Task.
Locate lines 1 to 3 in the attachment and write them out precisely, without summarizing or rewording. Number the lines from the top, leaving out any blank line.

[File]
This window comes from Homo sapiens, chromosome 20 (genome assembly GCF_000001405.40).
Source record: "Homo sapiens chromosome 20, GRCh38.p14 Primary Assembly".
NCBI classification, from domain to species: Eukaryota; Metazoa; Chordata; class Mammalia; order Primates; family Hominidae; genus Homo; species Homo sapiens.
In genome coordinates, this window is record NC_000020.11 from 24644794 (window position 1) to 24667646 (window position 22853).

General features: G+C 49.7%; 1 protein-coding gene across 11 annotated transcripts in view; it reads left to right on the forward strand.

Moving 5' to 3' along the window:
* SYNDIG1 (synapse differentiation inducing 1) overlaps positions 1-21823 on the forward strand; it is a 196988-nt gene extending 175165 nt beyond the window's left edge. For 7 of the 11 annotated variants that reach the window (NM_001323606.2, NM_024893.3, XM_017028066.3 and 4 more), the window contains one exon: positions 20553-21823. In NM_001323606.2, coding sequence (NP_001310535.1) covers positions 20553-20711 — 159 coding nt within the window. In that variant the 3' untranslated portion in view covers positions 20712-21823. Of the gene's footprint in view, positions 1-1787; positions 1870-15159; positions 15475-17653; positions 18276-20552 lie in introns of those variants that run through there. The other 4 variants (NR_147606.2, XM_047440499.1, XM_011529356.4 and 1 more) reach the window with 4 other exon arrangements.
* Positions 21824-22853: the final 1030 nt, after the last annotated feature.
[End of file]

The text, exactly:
This window comes from Homo sapiens, chromosome 20 (genome assembly GCF_000001405.40).
Source record: "Homo sapiens chromosome 20, GRCh38.p14 Primary Assembly".
NCBI classification, from domain to species: Eukaryota; Metazoa; Chordata; class Mammalia; order Primates; family Hominidae; genus Homo; species Homo sapiens.